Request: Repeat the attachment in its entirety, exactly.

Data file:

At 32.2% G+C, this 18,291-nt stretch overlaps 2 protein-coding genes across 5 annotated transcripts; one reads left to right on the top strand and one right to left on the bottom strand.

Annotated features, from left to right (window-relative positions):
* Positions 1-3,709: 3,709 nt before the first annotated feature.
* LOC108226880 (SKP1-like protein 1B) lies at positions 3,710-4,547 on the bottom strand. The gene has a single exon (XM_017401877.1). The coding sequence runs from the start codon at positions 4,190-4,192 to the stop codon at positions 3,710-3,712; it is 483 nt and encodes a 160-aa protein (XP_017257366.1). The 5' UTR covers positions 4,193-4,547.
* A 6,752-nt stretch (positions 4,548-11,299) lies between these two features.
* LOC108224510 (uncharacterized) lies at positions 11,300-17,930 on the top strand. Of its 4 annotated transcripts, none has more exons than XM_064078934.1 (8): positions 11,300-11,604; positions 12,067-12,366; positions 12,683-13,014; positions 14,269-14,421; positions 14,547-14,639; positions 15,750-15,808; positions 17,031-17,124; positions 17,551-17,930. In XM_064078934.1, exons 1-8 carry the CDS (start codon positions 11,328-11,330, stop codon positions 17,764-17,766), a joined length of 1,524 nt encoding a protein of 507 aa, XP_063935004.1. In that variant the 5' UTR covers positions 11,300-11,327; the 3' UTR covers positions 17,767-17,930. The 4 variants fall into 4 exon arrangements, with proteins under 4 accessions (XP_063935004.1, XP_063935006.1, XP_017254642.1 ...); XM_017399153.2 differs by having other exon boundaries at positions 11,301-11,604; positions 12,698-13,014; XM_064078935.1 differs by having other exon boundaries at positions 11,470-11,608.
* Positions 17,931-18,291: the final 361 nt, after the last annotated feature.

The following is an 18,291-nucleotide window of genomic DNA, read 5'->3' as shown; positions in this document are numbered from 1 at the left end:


At 32.2% G+C, this 18,291-nt stretch overlaps 2 protein-coding genes across 5 annotated transcripts; one reads left to right on the top strand and one right to left on the bottom strand.

Annotated features, from left to right (window-relative positions):
* Positions 1-3,709: 3,709 nt before the first annotated feature.
* LOC108226880 (SKP1-like protein 1B) lies at positions 3,710-4,547 on the bottom strand. The gene has a single exon (XM_017401877.1). The coding sequence runs from the start codon at positions 4,190-4,192 to the stop codon at positions 3,710-3,712; it is 483 nt and encodes a 160-aa protein (XP_017257366.1). The 5' UTR covers positions 4,193-4,547.
* A 6,752-nt stretch (positions 4,548-11,299) lies between these two features.
* LOC108224510 (uncharacterized) lies at positions 11,300-17,930 on the top strand. Of its 4 annotated transcripts, none has more exons than XM_064078934.1 (8): positions 11,300-11,604; positions 12,067-12,366; positions 12,683-13,014; positions 14,269-14,421; positions 14,547-14,639; positions 15,750-15,808; positions 17,031-17,124; positions 17,551-17,930. In XM_064078934.1, exons 1-8 carry the CDS (start codon positions 11,328-11,330, stop codon positions 17,764-17,766), a joined length of 1,524 nt encoding a protein of 507 aa, XP_063935004.1. In that variant the 5' UTR covers positions 11,300-11,327; the 3' UTR covers positions 17,767-17,930. The 4 variants fall into 4 exon arrangements, with proteins under 4 accessions (XP_063935004.1, XP_063935006.1, XP_017254642.1 ...); XM_017399153.2 differs by having other exon boundaries at positions 11,301-11,604; positions 12,698-13,014; XM_064078935.1 differs by having other exon boundaries at positions 11,470-11,608.
* Positions 17,931-18,291: the final 361 nt, after the last annotated feature.

The following is an 18,291-nucleotide window of genomic DNA, read 5'->3' as shown; positions in this document are numbered from 1 at the left end: